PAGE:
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Galway Races Brexit Factor

Galway Races Brexit Factor

Galway Races


The short term impact to Irish tourism of Brexit has been the sharp weakening of sterling against the euro. There has been a substantial drop in the number of UK visitors to Ireland this year as the post-Brexit fall in sterling has made it more expensive to travel.  Outbound travel from Great Britain could see a decline of over 1 million trips because of Brexit and as a result the sport of kings at the Galway Festival will suffer. The number of visitors from the UK has decreased by over 10 per cent this year so far. Last year the Summer Festival attracted 150,000 people and contributed over €50 million to the local economy. The Galway Festivals rely on British visitors to the City and is likely to be impacted more this year as competitiveness weakens. The value of sterling has weakened by more than 15% since the Brexit vote meaning that the British visitor now finds Irish holidays more expensive.

Britain is Ireland’s largest overseas market, and brought in excess of €1.2 billion last year 2016. Two out of every five visitors to Ireland in 2016 were from Britain. British consumers are more concerned with good value for money and competitively priced air and sea fares than visitors from other countries.  In 2015 when the pound was relatively strong against the euro, British visitors were the most critical of the expensiveness of holidaying in Ireland. Galway businesses must realize that overseas visitors to Galway festivals will dry up quickly if holiday costs are not competitive.  Businesses in the Hospitality sector nationally could face revenue losses in excess of €80 million this year as the impact of Brexit hits the spending power of British tourists.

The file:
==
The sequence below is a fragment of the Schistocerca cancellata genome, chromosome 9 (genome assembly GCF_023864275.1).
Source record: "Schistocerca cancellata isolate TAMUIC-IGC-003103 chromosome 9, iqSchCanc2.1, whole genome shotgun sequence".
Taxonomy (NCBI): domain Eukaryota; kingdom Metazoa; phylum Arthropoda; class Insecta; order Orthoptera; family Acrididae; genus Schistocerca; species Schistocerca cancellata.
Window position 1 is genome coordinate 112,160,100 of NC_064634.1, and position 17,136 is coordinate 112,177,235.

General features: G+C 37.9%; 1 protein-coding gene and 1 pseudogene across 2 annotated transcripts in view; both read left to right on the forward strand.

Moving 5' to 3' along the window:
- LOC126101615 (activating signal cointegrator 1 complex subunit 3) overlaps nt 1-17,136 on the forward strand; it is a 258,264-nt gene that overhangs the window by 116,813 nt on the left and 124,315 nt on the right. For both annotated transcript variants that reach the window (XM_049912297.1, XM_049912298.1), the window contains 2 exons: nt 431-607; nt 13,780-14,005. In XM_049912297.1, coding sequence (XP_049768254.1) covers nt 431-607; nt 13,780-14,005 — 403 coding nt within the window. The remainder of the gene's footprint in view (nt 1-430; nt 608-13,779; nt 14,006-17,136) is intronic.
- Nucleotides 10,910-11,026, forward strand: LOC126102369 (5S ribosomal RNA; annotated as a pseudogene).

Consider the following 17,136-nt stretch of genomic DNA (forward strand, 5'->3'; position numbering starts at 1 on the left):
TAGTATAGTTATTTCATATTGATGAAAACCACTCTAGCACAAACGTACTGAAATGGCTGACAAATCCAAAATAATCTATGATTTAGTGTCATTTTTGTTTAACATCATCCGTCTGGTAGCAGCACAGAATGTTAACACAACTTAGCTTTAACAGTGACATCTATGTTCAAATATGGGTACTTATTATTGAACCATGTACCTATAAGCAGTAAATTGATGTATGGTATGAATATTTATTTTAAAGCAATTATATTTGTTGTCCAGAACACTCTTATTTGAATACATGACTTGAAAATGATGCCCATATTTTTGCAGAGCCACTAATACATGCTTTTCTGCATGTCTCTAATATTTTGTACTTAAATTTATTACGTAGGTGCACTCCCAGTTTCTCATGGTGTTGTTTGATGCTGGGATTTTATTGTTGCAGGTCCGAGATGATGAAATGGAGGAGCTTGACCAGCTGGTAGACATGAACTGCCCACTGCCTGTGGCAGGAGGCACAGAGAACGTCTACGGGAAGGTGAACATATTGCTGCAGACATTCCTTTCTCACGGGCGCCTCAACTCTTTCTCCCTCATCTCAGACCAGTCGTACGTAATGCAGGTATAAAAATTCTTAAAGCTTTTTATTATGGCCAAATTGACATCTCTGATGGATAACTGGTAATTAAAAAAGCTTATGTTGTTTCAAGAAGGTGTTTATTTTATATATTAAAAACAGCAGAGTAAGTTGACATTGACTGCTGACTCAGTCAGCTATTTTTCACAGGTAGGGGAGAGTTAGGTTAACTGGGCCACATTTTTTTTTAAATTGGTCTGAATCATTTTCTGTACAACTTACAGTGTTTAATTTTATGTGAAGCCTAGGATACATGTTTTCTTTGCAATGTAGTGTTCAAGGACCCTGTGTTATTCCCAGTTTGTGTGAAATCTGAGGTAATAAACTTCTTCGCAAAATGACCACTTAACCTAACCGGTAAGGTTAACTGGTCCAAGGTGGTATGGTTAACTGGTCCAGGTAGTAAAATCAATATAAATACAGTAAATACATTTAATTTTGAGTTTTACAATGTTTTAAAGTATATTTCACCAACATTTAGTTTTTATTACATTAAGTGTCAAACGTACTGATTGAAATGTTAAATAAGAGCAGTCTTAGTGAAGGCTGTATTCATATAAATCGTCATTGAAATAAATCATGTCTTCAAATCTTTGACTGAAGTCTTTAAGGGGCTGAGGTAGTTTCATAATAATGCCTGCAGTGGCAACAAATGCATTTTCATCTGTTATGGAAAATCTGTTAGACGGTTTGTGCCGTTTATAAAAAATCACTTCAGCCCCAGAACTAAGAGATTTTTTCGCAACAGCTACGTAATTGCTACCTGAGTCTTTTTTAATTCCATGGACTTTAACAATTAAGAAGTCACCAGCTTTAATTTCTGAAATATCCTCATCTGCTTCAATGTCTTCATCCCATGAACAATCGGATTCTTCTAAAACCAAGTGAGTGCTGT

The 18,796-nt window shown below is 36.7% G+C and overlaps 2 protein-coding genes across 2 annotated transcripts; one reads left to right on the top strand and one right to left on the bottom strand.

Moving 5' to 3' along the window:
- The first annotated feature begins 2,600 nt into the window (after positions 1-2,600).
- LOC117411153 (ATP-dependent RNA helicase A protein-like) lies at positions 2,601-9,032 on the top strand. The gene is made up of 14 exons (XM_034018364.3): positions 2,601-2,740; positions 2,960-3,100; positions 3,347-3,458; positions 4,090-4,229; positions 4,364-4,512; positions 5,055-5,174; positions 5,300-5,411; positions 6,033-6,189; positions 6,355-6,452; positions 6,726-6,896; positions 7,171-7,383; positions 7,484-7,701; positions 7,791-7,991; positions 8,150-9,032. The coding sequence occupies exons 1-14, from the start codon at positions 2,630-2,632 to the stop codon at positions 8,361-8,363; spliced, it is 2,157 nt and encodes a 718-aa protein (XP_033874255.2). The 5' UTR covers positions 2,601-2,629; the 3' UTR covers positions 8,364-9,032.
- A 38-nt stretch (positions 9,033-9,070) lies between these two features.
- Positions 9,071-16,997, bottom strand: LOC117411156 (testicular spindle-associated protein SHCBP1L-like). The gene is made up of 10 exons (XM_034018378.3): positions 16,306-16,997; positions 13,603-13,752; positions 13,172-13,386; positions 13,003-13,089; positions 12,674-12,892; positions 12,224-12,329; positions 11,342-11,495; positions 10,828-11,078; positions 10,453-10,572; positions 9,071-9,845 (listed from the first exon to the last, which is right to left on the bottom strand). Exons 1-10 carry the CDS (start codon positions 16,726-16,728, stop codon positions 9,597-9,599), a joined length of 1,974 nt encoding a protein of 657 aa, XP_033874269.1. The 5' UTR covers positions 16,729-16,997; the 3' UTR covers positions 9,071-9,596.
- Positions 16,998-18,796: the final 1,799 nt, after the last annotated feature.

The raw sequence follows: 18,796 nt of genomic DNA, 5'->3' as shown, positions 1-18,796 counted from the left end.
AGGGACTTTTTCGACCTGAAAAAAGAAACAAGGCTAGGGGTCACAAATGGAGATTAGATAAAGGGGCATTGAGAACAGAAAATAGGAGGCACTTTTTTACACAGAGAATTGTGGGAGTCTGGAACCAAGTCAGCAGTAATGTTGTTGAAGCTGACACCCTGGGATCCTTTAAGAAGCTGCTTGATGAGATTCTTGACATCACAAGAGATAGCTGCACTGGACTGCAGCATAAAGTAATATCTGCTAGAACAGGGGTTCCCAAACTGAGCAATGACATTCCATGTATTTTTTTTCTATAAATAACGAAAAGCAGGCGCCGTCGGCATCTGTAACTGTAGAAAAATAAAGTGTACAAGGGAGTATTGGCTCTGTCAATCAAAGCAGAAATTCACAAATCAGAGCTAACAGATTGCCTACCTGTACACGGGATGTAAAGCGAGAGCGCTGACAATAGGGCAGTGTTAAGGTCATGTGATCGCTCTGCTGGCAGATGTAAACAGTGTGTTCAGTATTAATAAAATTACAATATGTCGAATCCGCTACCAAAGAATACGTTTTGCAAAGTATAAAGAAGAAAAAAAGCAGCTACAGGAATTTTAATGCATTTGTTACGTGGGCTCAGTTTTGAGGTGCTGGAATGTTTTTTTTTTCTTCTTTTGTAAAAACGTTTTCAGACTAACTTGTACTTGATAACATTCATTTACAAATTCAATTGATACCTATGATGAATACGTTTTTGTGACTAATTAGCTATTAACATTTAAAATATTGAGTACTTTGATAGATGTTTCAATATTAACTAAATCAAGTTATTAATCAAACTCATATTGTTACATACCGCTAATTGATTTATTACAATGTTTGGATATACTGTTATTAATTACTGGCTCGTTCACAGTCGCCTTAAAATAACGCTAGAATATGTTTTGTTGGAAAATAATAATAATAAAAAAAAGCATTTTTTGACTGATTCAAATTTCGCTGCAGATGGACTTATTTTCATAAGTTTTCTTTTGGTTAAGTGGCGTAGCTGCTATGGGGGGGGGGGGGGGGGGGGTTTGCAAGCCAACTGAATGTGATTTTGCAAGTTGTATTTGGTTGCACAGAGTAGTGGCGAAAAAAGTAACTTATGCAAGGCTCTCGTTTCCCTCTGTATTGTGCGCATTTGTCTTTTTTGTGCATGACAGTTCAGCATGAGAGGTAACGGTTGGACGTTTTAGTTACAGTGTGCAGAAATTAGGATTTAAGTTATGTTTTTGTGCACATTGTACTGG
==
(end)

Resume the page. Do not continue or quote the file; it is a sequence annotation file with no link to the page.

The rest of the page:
The Irish racing industry, will suffer further in the medium to long term as the effect of a hard Brexit kick in. For example border controls and checkpoints would end the free movement of racehorses between Ireland and Britain. Racehorses will be impacted with border hold-ups, when travelling from Ireland to the UK. The increased costs associated with transport, tariffs, border delays and weaker sterling will all contribute to a drop in UK entries to Irish races. Sellers or selling races would be impacted with the application of WTO tariffs which would apply to buying and selling geldings back and forth to the UK after a hard Brexit. There are 16 English-trained horses entered in the Guinness Galway Handicap Hurdle in 2017.  Time will tell the real impact of Brexit on the Galway racing festival.



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